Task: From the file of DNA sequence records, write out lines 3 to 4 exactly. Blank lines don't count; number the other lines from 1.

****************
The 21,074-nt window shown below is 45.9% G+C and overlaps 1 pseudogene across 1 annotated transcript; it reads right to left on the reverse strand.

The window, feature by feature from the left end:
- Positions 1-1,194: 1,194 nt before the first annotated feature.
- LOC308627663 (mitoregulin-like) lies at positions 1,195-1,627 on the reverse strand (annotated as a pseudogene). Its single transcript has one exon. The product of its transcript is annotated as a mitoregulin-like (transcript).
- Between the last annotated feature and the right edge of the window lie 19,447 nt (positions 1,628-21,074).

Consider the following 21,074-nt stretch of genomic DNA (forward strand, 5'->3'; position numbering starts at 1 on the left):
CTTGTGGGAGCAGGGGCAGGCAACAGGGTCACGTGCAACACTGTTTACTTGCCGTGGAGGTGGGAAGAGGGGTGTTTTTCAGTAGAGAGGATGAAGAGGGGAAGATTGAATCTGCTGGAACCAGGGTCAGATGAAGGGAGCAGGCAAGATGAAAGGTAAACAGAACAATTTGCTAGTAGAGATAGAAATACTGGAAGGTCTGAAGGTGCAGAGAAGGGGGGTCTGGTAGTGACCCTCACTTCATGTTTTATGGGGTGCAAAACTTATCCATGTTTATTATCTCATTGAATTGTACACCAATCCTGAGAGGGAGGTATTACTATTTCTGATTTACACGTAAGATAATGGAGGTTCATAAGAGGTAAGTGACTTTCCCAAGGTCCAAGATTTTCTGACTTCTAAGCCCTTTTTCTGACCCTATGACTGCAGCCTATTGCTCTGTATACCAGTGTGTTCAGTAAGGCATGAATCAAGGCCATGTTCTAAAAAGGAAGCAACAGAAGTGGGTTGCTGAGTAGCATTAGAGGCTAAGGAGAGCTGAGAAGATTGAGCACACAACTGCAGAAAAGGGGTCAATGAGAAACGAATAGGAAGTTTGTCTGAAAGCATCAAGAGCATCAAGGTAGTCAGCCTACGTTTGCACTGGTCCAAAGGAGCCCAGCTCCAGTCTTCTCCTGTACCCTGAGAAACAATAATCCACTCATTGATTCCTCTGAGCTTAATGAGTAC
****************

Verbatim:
- Positions 1-1,194: 1,194 nt before the first annotated feature.
- LOC308627663 (mitoregulin-like) lies at positions 1,195-1,627 on the reverse strand (annotated as a pseudogene). Its single transcript has one exon. The product of its transcript is annotated as a mitoregulin-like (transcript).